Wood Deterioration

By Keith M. Bouchard, P.E.

Timber is perhaps the oldest and most widely used building material available.  It grows naturally and is  renewable.  It can have great strength-to-weight characteristics and it is easy to work with.  Unfortunately, like

 any naturally grown organic material, it decays naturally too.  There are an abundance of organisms that feed on wood as part of the natural life cycle of the forest.  Wood that have been harvested and used for buildings will fall prey to these organisms if not properly protected.  On the other hand, wood that has been properly protected can remain sound for centuries.The primary factor separating sound wood from a pile of compost is moisture.  If your building is properly detailed to keep water out then there is very little chance that wood-deteriorating organisms will affect the structure.  However, any prolonged leak, condensation, or other source of moisture will be an invitation to a host of fungi and insects looking for a meal.  The most common of these organisms in the Northeast are the following:


  • Brown Rot: This type of deterioration is caused by fungi that attack the cellulose in wood fiber, giving the damaged wood a brown hue.  This is the most common form of wood deterioration from fungus and includes “dry rot.”  Dry rot is a bit of a misnomer as it does require the presence of some moisture.  The

     fungus has the ability to transport water though strands in the affected timber allowing it to attack seemingly dry wood.

  • White Rot: The fungus causing this type of rot attacks both the cellulose and lignin in the wood fiber,leaving the affected wood with a blanched appearance.  White rot is more common in hardwoods, which are typically used for flooring or furniture.  Soft woods are typically used in structural applications and these are more prone to dry rot.


  • Termites: While not as big of a problem in the Northeast as in warmer climates, termites can still have a major impact on wood buildings with moisture issues.  The termites create colonies within the wood, destroying it from the inside.  They create long dropping-filled feeding galleries within the wood that are generally oriented parallel to the wood grain.  Active colonies are sometimes recognized by mud trails leading from the affected timber.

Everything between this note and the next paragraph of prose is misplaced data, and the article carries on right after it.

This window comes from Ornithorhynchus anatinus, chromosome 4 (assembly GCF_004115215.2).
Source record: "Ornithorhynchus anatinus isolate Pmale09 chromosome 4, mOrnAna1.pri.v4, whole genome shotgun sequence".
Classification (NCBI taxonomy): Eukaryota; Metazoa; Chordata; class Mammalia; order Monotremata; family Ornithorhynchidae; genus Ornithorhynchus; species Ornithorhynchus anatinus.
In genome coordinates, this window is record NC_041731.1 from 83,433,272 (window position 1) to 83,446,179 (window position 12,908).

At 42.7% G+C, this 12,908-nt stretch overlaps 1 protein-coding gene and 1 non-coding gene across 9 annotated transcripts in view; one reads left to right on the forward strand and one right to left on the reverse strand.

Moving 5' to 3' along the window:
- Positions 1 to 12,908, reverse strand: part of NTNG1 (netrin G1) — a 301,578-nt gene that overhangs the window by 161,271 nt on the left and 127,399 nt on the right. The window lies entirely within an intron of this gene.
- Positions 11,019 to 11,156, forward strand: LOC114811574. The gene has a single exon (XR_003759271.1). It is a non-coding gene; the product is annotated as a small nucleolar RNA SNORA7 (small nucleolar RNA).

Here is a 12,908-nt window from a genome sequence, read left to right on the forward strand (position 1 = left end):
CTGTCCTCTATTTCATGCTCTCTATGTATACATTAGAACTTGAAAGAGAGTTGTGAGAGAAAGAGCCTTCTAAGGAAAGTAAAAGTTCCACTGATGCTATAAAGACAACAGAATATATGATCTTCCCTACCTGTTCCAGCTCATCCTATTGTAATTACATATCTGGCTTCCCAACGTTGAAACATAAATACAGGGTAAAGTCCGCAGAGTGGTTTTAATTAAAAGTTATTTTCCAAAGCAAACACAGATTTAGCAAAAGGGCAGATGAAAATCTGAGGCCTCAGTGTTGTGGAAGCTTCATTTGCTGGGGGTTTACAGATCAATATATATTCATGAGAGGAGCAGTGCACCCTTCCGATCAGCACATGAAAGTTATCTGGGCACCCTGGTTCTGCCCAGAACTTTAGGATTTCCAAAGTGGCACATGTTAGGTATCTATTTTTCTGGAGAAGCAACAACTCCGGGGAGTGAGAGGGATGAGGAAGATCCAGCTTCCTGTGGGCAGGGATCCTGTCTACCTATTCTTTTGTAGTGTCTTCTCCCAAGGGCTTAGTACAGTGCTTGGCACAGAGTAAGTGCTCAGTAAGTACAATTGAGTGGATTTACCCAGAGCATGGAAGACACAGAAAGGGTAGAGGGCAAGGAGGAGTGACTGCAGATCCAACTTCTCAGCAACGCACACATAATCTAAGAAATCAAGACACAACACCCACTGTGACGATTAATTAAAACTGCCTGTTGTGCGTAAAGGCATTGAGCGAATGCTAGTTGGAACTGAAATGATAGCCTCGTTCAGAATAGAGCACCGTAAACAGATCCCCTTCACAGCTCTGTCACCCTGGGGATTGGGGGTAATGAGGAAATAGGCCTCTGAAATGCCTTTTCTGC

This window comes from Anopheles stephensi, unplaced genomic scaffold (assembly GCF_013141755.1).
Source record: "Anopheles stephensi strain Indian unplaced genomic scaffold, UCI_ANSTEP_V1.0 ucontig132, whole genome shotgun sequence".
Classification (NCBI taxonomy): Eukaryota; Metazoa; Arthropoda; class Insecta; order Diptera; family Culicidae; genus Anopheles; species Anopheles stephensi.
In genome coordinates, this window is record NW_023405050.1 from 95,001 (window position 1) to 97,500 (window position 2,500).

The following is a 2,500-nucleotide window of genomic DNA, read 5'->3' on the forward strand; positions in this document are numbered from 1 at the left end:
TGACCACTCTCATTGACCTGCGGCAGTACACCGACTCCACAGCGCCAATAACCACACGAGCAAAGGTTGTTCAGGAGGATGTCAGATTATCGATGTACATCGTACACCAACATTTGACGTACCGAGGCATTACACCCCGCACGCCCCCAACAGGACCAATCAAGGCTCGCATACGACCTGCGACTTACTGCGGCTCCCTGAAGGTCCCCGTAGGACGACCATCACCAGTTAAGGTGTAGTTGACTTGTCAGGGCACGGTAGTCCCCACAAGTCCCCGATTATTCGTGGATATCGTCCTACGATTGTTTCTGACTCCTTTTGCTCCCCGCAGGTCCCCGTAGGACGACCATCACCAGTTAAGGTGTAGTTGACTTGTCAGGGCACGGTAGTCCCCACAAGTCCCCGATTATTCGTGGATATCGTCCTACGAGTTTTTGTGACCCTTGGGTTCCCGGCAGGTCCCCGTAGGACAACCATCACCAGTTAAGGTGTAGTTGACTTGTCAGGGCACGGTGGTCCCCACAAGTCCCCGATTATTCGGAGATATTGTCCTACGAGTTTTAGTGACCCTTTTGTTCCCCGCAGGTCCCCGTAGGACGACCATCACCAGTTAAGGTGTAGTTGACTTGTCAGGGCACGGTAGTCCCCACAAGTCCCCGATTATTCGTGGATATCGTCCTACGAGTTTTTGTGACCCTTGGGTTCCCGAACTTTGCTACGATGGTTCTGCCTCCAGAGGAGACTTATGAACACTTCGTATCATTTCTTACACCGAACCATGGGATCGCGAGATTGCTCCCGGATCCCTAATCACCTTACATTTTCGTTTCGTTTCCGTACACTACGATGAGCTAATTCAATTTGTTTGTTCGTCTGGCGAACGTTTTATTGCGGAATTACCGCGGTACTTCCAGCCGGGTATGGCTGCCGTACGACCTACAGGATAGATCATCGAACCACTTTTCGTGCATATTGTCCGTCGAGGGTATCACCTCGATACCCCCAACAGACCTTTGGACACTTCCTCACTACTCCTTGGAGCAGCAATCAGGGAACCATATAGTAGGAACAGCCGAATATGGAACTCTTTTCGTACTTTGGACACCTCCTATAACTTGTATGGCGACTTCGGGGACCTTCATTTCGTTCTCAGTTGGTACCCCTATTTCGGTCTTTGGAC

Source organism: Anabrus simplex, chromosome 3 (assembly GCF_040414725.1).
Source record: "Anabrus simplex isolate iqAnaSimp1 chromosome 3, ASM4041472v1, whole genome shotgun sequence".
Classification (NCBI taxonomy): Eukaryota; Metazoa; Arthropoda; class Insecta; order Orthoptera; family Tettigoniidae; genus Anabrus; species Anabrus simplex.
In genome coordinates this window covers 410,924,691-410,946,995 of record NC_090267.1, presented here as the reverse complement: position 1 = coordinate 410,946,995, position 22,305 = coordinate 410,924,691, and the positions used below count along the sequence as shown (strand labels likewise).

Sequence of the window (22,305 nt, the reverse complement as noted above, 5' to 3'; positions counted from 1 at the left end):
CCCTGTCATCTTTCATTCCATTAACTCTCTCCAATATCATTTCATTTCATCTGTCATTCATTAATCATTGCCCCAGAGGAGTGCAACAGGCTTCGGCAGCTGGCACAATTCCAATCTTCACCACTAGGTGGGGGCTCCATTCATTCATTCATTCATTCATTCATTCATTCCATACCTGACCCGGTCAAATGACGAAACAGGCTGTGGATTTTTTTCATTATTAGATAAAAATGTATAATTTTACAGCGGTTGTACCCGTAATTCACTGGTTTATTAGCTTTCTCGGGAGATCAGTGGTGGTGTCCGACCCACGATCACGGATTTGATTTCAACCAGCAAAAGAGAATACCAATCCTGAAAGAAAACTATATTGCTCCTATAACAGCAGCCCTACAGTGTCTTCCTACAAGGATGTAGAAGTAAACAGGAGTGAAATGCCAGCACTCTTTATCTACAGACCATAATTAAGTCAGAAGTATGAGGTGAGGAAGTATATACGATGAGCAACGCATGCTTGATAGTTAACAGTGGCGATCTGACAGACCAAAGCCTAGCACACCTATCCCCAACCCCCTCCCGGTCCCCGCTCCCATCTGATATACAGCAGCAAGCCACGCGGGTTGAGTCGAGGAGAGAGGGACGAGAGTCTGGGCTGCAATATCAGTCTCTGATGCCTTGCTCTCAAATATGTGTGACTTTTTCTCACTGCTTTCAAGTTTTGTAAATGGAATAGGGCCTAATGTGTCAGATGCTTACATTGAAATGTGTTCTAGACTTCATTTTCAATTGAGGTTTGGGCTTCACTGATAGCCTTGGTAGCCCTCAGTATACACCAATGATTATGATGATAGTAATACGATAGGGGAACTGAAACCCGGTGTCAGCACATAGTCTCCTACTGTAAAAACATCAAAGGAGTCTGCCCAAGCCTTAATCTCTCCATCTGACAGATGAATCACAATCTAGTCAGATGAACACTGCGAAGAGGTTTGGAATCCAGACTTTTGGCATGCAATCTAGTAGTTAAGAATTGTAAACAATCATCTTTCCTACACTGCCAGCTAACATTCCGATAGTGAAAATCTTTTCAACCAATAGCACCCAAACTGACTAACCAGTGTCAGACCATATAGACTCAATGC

• Carpenter Ants: Carpenter ants create nests in wood, though they do not feed on it.  Ants

    create tunnels that are generally across the grain of the wood and are free of frass (droppings).  Some forms of carpenter ants may nest in dry woods, however, this is rare in the Northeast.

  • Powder-Post Beetles: These beetles bore holes in moist wood to feed and lay their eggs, creating an ongoing infestation.  These infestations are apparent by small round bore holes present at the exterior of the wood with a trail of sawdust leading from them.  There are various species of this beetle, some of which will attack hardwoods while others attack softwoods.

Though not a comprehensive list, these are the main culprits leading to wood deterioration in the Northeast.  The best way to avoid damage to your building is by maintaining a tight building envelope that screens and sheds water away from vulnerable elements.  However, if rot or an infestation are detected early, there are some chemicals that may neutralize the organisms to prevent further damage.  Boric acid treatments, either in the form of borate rods or Bora-Care surface treatment, can be effective preservatives for damaged woods.  If the damage is beyond repair, replacement of the entire timber element is likely required.  Don’t be hesitant to replace the damaged material with new wood, as long as the repair is properly detailed to stay dry.  After all, the wood does, in fact, grow on trees!  (Sorry for that…)